Just days after a 7.2 magnitude earthquake struck Haiti, the death toll continues to rise and so do the numbers of those injured and displaced.
Haiti’s Civil Protection Agency has now reported that as of Wednesday, 2,189 people have died and more than 12,000 have been injured following the August 14 earthquake, which was centered in the southwestern part of the island. More than 300 people are still missing. These numbers are expected to rise as search and rescue efforts continue.
An estimated 1.2 million people in the Caribbean nation have been affected—including 540,000 children—according to UNICEF. The child-welfare organization also reported that 84,000 homes were either damaged or destroyed along with public infrastructure, including hospitals, schools and bridges.
Landslides and flooding brought on by recent storms, including Tropical Storm Grace, have caused additional damage, further complicating disaster relief response.
The destruction comes at a time when the country continues to reel from the assassination of President Jovenel Moïse in July, the ongoing coronavirus pandemic and worsening violence.
“We have to put our heads together to rebuild Haiti,” said Prime Minister Ariel Henry in a video address on Wednesday. “The country is physically and mentally destroyed.”
For many, the devastation in Haiti has also reignited feelings of anger at how relief efforts were handled after the country’s last massive earthquake in 2010, which killed an estimated 200,000 people. Hundreds of millions of dollars in aid could not be accounted for and at least 10,000 people died in Haiti as a result of cholera brought in by relief workers.
According to the Associated Press, Henry says that his administration will work to not “repeat history on the mismanagement and coordination of aid.”
With relief efforts well underway, activists, Haitian diaspora groups and others have implored the public to donate and provide resources to local organizations and groups directly connected to people in the country rather than large organizations that may not be.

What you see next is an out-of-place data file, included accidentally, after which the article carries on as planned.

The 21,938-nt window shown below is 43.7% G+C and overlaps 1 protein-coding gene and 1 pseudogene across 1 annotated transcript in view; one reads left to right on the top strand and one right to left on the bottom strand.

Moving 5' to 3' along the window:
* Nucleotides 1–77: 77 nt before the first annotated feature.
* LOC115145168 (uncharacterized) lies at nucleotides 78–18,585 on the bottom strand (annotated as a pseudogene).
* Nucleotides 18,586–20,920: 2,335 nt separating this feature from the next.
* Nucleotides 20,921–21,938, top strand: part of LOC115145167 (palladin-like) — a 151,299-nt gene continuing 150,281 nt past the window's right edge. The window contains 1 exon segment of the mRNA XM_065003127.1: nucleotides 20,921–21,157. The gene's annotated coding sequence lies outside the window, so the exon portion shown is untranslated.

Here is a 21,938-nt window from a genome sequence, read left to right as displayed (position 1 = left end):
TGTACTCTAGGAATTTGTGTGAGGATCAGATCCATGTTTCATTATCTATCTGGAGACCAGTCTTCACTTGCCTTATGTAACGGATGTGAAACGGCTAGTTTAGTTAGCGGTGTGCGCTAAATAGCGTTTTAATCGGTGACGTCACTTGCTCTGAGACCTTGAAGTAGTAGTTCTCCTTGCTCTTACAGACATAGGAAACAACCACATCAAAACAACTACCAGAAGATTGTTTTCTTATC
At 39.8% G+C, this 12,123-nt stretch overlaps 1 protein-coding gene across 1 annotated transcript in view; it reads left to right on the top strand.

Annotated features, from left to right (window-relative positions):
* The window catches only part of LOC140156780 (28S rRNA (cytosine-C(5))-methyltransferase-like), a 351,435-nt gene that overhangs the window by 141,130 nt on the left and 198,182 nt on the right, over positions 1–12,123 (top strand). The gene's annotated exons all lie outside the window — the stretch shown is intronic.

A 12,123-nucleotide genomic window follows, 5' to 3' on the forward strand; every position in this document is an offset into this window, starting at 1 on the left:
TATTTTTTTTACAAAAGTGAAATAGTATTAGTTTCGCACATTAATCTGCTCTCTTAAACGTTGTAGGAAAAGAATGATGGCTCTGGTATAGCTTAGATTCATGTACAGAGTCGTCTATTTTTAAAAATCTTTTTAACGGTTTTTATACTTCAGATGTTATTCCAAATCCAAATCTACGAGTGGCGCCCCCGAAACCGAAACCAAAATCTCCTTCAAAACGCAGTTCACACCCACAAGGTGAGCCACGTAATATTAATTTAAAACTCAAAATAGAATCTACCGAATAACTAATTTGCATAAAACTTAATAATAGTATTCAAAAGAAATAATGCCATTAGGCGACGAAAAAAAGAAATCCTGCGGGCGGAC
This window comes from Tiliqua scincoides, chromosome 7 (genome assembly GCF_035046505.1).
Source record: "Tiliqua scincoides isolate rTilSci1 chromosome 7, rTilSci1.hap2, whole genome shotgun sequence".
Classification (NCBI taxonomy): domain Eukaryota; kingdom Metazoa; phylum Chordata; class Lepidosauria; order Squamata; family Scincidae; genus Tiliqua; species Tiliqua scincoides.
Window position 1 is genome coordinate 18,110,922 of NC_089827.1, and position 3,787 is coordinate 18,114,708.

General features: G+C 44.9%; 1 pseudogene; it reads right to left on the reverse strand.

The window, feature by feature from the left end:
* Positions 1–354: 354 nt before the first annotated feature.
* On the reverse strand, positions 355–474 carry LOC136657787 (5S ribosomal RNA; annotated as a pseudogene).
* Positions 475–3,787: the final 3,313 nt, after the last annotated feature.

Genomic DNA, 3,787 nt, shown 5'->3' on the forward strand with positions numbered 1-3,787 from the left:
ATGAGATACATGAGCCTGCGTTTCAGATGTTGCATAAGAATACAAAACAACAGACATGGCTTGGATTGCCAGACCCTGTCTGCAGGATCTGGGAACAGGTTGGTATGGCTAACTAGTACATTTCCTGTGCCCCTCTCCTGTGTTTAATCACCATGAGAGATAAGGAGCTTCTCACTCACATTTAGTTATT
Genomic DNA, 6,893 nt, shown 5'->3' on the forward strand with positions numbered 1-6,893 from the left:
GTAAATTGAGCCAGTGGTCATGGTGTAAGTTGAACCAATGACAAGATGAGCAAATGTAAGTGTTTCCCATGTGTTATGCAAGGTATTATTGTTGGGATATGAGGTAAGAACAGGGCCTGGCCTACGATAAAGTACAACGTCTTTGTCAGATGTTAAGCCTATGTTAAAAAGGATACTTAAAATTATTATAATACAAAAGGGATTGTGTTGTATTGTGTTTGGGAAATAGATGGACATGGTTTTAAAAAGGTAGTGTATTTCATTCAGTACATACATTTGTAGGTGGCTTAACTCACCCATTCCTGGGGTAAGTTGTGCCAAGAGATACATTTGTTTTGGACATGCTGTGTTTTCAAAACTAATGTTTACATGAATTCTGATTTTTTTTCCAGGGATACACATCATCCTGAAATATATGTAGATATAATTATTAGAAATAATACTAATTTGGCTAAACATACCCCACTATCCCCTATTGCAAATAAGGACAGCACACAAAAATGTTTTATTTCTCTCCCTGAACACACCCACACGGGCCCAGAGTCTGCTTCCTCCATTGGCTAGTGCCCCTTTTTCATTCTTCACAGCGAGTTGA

Daphne Leroy, co-founder and Vice Chair of Programs of Haitian-American not-for-profit organization The Haitian Roundtable, shared with ESSENCE ways the international community can support humanitarian relief efforts in Haiti right now, and the importance of due diligence when working to identify credible organizations.
“Given the current situation following the devastating earthquake, the best way to support humanitarian relief efforts in Haiti right now is by committing financial support to reputable organizations on the ground in Haiti with the capacity and track record for providing assistance,” she told ESSENCE via email.
“To determine if an organization is making a direct impact, it’s important to research the organization to assess if a donation will contribute to much-needed services and rescue efforts in response to the crisis,” Leroy explained. She also noted that another area to consider is whether Haitians are actually part of the organization’s leadership and response teams.
To aid emergency relief efforts and care for survivors, Leroy says members of The Haitian Roundtable will provide financial support to several partner organizations on the ground that are providing urgent assistance. The organization is also leveraging its network of Haitian-Americans across local U.S. government, businesses and the nonprofit sector to help inform the diaspora about the critical needs on the ground in Haiti.
If you are looking to donate to relief efforts but are not sure where to start, The Haitian Roundtable recommends these five organizations due to their track record of providing on-the-ground assistance and successful efforts in getting direct aid to people impacted by disaster in Haiti.
- Ayiti Community Trust Foundation: www.ayiticommunitytrust.org
- Capracare: www.capracare.org
- Fonkoze: www.fonkoze.org
- Hope For Haiti: www.hopeforhaiti.com
- Partners In Health / Zanmi Lasante: www.pih.org
On August 25, The Haitian Roundtable will co-produce a virtual forum to brief the international community about the latest developments in Haiti and to provide additional information about ongoing ways to support both short-term and long-term relief efforts.
For more information please visit www.thehaitianroundtable.org.
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